Oil climbed from a two-week low amid speculation that the buildup of U.S. crude inventories will soon end as refinery demand increases.
Futures rose as much as 2% in New York on Nov 9. U.S. stockpiles probably increased by 1.3 million barrels last week, the smallest gain since September, according to analysts surveyed by Bloomberg News.
The Energy Information Administration said Nov. 9 that shale volumes in the nation will shrink by 118,000 a barrels a day in December.
Supply from the United States and other non-OPEC countries will probably stop growing by 2020, the International Energy Agency said Nov. 10 in a report.
"We hit the bottom of the recent range and bounced back," Michael Lynch, president of Strategic Energy & Economic Research in Winchester, Massachusetts, said by phone. "Stock builds are expected at this time of year, but that should end in the next couple weeks. We’re also seeing problems in the shale patch, which is also supportive."
The oil market has experienced a slump of 43% in the past year amid a global glut. U.S. stockpiles remain more than 100 million barrels above the five-year seasonal average after producers cut costs to maintain output.
The Organization of Petroleum Exporting Countries is considering raising its official production target to take into account new member Indonesia, according to two OPEC delegates.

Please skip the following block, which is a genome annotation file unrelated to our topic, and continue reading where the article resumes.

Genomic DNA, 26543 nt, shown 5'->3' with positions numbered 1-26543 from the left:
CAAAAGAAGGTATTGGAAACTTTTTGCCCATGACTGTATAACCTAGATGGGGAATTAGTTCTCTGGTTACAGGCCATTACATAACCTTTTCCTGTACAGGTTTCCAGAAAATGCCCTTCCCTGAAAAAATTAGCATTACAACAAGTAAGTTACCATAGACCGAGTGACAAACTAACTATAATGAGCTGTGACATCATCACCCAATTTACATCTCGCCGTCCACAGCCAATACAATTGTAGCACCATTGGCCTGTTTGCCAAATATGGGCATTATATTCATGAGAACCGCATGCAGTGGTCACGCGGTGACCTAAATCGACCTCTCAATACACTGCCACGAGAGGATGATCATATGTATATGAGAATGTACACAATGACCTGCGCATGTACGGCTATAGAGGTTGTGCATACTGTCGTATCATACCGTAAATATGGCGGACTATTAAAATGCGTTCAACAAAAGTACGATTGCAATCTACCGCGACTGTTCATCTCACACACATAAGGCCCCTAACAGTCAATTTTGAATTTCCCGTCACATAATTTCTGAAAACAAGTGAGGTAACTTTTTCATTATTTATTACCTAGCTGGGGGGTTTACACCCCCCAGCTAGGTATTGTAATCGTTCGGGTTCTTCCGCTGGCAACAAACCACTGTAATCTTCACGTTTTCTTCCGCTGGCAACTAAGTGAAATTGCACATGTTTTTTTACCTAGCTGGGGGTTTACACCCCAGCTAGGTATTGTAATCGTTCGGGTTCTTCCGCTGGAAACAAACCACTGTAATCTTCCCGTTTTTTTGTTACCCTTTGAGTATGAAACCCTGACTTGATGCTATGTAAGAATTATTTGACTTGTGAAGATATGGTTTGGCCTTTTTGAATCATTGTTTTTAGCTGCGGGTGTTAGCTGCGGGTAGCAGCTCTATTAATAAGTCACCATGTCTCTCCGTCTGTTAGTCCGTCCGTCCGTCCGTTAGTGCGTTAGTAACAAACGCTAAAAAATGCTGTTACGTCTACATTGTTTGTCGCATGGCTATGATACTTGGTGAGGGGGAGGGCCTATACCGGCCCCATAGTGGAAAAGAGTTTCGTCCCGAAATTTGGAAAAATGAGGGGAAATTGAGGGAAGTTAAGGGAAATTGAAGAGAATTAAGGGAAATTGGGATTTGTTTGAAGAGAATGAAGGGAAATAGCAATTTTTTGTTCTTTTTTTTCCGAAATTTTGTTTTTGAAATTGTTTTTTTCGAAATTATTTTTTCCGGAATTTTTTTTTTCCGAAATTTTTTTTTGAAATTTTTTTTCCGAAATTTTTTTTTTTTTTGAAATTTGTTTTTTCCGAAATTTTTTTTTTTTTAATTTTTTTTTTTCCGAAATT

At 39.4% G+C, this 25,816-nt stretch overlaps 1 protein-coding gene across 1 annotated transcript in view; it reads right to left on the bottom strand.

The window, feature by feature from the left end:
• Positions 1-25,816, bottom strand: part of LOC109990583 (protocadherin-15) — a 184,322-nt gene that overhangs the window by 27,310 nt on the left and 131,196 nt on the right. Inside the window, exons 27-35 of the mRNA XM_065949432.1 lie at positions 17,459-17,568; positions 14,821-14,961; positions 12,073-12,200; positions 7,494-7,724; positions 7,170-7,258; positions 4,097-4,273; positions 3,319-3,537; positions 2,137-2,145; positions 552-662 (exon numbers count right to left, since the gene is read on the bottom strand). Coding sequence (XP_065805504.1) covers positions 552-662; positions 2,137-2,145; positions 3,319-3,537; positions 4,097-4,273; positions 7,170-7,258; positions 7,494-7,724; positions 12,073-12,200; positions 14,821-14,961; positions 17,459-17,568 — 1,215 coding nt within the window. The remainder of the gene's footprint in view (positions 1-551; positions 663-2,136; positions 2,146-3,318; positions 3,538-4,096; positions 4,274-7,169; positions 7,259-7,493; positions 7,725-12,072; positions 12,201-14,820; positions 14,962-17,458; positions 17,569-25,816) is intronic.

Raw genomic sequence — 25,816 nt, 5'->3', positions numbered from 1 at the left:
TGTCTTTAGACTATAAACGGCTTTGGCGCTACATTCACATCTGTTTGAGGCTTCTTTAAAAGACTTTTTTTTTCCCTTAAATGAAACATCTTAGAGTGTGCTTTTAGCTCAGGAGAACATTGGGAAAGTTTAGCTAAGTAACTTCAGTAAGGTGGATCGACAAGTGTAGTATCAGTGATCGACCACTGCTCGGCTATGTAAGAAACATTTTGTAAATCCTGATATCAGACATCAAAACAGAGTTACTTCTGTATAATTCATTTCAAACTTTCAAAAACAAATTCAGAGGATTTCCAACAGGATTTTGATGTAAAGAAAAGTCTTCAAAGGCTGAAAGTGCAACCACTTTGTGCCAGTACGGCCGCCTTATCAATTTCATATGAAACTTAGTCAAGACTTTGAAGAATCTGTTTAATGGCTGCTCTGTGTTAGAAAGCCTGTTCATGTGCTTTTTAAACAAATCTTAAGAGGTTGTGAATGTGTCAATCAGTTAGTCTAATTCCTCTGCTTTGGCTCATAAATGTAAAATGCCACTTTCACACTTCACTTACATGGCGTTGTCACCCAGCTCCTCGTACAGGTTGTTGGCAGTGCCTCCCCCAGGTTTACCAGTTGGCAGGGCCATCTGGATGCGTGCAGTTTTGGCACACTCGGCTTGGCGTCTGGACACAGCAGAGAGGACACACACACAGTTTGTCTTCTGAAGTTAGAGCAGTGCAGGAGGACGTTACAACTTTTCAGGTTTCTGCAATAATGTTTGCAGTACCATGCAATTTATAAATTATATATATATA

Crude output at major shale plays across the U.S. will fall to about 4.95 million barrels a day next month, the Energy Information Administration said in its monthly drilling report Nov. 9.
OPEC’s share of global crude supply will remain steady at 41% until the end of the decade, then rise to 44% by 2025, two percentage points higher than the IEA forecast a year ago. Production growth from countries not part of the group will slow over the next five years and halt by 2020.
"The IEA report was bullish in that it saw an eventual recovery in price and a greater need for OPEC supply," Tim Evans, an energy analyst at Citi Futures Perspective in New York, said by phone. "The market will tighten by 2020. That’s an awful long time to wait for $80 oil if you’re a trader."
Indonesia’s re-entry to OPEC after a break of almost seven years comes at a time when the group has abandoned its traditional role of supporting prices as it seeks to defend market share.